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What is the value of a dog?



How much is a dog worth?  This is a question that is currently being decided by the Georgia Supreme Court.

Lola, pictured above, was a little mix-breed dog who slept like a human and was an integral family member.  Sadly, Lola was 8 years old when she died of renal failure.  Lola’s parents, both attorneys, allege that an Atlanta dog kennel (“kennel”) gave Lola medication she was not supposed to receive leading to her untimely death.  The kennel denies these allegations.

The kennel in question argues that pets are property and plaintiffs may only recover the market value of their property before it was destroyed.  Lola’s parents did not pay anything for rescuing Lola from the shelter.  As a result, the kennel is arguing that Lola’s parents are not entitled to any damages for any alleged negligence that might have led to Lola’s death.

However, Lola’s parents stated they spent $67,000 on veterinary and related expenses, including regular dialysis treatments, in order to keep Lola alive.  Lola’s parents are seeking to recover these monies and argue that Lola’s market value is not the question at hand.  According to Lola’s parents, “Their [the kennel’s] position is that a dog is like a toaster…when you break it, you throw it away and get a new one.  A dog is indeed property under the law, but it’s a different kind of property.”

The outcome of this case has broader implications, according to the kennel.  Specifically, “If juries are allowed to consider a deceased pet’s sentimental value and medical expenses paid by its owners, the cost for kennels and veterinary care will rise, and groups such as the American Kennel Club, the Cat Fanciers’ Association and the American Veterinary Medical Association wrote an Amicus brief in support of the kennel’s legal arguments.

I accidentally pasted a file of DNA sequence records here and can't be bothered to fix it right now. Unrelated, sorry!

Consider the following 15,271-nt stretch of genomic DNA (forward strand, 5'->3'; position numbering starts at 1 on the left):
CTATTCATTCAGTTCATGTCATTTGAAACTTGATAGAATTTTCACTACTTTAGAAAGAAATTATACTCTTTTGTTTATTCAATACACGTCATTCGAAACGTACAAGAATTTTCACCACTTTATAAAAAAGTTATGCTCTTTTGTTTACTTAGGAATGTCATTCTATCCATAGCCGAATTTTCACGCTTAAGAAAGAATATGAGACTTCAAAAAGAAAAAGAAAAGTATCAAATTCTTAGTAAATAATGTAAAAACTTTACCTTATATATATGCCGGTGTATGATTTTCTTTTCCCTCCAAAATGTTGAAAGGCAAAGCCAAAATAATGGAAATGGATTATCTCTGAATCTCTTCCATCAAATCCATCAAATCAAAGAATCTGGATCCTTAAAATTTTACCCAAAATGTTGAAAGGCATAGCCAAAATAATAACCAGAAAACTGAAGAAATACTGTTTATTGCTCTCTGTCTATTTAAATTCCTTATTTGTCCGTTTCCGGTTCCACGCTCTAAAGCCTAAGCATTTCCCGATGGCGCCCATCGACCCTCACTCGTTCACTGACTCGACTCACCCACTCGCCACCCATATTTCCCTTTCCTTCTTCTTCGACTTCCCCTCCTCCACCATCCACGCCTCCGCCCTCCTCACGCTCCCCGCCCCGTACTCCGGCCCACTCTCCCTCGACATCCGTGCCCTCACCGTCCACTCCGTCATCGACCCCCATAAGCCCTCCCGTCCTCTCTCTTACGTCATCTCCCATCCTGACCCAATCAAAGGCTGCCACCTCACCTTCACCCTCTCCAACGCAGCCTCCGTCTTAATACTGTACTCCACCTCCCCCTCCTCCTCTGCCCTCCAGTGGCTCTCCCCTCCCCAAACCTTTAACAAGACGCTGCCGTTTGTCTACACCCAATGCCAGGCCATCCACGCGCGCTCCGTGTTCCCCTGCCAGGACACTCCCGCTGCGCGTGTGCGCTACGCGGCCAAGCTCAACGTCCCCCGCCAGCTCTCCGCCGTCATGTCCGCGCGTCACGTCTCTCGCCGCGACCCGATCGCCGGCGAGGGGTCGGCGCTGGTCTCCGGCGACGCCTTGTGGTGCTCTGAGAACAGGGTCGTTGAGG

According to David Favre, a law professor and expert on animal law at Michigan State University, “When it comes to damages for the death of a pet, state supreme courts have usually knocked down trial and appellate court decisions that award emotional or ‘non-economic’ damages because they view it as a slippery slope.”  However, according to Favre, “There are a small number of states that have passed legislation on recoverable damages in these types of cases.”

It will be very interesting to follow this case to see what the Court ultimately decides in this case.  Clearly, pets are living beings with unique personalities that cannot be replaced, and require constant care and regular medical care.  Thus, pets are very different as compared to a piece of property such as a toaster, a non-living object, that is easily replaceable, and most reasonable people would not spend great amounts of money to repair a toaster, for example.

However, concerning damages for the death of a pet, if juries are permitted to consider a deceased pet’s sentimental value and medical expenses paid by the human owners, perhaps the level of care by the provider, whether that be the kennel or veterinary practices, will be taken more into consideration to prevent unnecessary mistakes from happening, as there could be an adverse consequence for the providers.  When one hands over his/her pet, furry family member, to a kennel for lodging and/or to a veterinarian for medical treatment, with current laws, most human owners do not have any recourse if negligence occurs, which is unsettling.  Perhaps there needs to be a more even playing field.

*The above photo is courtesy of Lola’s family.

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